There is also a nostalgic trend to revive ‘rural cuisines’ in China’s major cities. This is another opportunity for millet to return to the Chinese dinner tables.
A brand promotion meeting for Shanxi millet was held in Taiyuan, capital of Shanxi province, Feb 27, 2019. Nine companies were selected to be members of Shanxi Millet Industrial Alliance which is comprised of 28-member businesses attending the meeting. Several regional millet brands such as Changzhi millet, Yangquan millet, and Wangxiang millet, have been established in recent years, bringing greater economic benefits to local farmers. Apart from further expanding the market in Beijing, Shanxi will explore new markets in Shanghai and Shenzhen in 2019, according to Wang Yunlong, director of Shanxi Food and Strategic Reserves Administration. Promotion events for Shanxi millet will be organized in Shanghai and Guangdong province. Members of Shanxi Millet Industrial Alliance are encouraged to carry out marketing campaigns targeting senior residents, workers and students as well as develop supermarket counters and outlets selling millet.
Qinzhou Yellow Millet Group
Based in Qinzhou city, Shanxi province, is one of China’s leading millet processors. The company has signed a strategic alliance with Canada-based importer of Asian food Afod Ltd. in 2020. The first 200 mt batch of yellow millet was shipped to Canada within that year. The founder of Afod is a Canadian-Chinese, whose hometown is in Shanxi. Qingzhou Yellow Millet Group itself was established in the 1990s as a local flagship company in the processing and sales of the products. Shanxi is good for about 10% of the national millet output.
So what finished foods based on millet are available on the shelves of Chinese supermarkets? I will introduce a few.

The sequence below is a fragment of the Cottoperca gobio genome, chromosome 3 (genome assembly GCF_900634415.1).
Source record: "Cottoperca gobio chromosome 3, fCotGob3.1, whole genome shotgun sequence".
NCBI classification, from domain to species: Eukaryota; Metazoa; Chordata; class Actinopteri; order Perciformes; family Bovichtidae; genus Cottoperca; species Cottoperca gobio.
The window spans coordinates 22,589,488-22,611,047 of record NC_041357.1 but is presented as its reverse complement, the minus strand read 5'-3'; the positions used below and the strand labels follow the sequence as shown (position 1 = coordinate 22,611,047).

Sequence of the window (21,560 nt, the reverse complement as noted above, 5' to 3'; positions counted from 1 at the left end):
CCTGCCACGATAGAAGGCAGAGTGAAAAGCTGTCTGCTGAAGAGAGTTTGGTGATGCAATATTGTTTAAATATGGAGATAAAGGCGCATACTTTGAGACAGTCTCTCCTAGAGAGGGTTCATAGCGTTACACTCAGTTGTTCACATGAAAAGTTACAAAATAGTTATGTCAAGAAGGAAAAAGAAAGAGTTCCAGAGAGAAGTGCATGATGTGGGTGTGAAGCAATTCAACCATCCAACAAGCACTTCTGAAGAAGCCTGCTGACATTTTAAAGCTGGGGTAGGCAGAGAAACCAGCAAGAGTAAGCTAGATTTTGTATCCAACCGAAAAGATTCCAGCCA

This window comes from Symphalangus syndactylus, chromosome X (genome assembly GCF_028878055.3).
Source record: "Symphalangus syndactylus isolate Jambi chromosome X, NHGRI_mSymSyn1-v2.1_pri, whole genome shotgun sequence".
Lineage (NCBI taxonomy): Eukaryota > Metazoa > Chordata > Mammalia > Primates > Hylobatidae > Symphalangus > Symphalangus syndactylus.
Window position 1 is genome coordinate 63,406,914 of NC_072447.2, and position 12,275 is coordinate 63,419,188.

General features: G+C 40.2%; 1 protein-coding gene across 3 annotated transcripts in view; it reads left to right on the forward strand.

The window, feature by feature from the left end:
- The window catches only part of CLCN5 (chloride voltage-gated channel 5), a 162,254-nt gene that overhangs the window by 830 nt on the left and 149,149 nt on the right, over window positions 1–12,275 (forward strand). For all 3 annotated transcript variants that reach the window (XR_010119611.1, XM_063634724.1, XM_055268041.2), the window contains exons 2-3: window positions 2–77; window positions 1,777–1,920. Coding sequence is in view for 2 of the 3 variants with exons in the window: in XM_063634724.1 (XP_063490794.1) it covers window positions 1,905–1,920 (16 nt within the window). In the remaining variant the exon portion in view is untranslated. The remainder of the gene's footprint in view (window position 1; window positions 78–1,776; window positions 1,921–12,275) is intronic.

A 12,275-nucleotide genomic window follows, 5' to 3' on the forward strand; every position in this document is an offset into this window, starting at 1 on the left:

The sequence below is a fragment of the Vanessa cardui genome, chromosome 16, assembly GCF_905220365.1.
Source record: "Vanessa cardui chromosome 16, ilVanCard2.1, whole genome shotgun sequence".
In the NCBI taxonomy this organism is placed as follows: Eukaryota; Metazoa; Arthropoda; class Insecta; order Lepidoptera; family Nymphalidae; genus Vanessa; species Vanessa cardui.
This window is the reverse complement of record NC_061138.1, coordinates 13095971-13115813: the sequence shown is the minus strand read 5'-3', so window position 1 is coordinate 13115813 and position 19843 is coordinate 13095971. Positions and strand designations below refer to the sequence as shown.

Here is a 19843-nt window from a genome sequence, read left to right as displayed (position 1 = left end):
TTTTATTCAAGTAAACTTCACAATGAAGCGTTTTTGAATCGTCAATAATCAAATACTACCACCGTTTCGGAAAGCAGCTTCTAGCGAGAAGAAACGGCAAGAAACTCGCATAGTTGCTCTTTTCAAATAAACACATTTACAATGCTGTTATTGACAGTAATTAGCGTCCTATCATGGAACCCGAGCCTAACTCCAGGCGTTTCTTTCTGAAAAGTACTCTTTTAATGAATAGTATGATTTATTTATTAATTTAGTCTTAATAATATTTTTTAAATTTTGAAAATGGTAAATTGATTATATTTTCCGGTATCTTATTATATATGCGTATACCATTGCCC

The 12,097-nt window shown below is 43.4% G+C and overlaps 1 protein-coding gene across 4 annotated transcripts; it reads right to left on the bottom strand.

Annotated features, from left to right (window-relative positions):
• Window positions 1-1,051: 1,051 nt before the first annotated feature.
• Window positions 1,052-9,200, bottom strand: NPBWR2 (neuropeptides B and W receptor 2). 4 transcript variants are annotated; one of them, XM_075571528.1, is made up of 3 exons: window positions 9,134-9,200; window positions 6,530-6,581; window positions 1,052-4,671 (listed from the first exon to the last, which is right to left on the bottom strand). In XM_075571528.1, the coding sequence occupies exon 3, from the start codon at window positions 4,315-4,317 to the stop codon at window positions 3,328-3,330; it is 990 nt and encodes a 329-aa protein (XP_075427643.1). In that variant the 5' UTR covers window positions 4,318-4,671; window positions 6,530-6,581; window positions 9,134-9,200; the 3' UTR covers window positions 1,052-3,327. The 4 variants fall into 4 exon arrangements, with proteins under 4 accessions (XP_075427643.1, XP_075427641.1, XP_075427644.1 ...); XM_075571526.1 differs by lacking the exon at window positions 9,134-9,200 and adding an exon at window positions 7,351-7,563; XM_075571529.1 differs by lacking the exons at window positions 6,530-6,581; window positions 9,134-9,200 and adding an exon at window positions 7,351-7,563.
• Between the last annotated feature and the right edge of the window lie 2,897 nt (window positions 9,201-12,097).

Millet babao porridge
I already introduced babao porridge in one of my earlier posts. Millet can be used as the basic raw material instead of rice. In fact, porridge is the most typical way to eat millet in China. During the colder months, vendors selling millet porridge can be found on many street corners in Beijing.
Another old acquaintance that can be made from millet is guoba. Sun brand guoba, the oldest branded guoba in China, is available in a millet version. The ingredients listed on the package are:
Millet, palm oil, rice, corn starch, salt, spices, msg
Millet glass noodles
Fensi, glass noodles are usually made from rice (and occasionally from lotus root meal), but again, millet can be used as raw material as well. The Chunsi brand glass noodles are market as ‘made from 100% course grains’.
With the word ‘tortillas’, I am simply following the English words on the package. We could also refer to this product as millet crackers. The picture shows the Shanbao brand of millet tortillas. The ingredients list reads as follows:
Millet flour, corn flour, vegetable oil, sugar, salt, additives (acesulfame-K, ethyl maltol)
Peter Peverelli is active in and with China since 1975 and regularly travels to the remotest corners of that vast nation.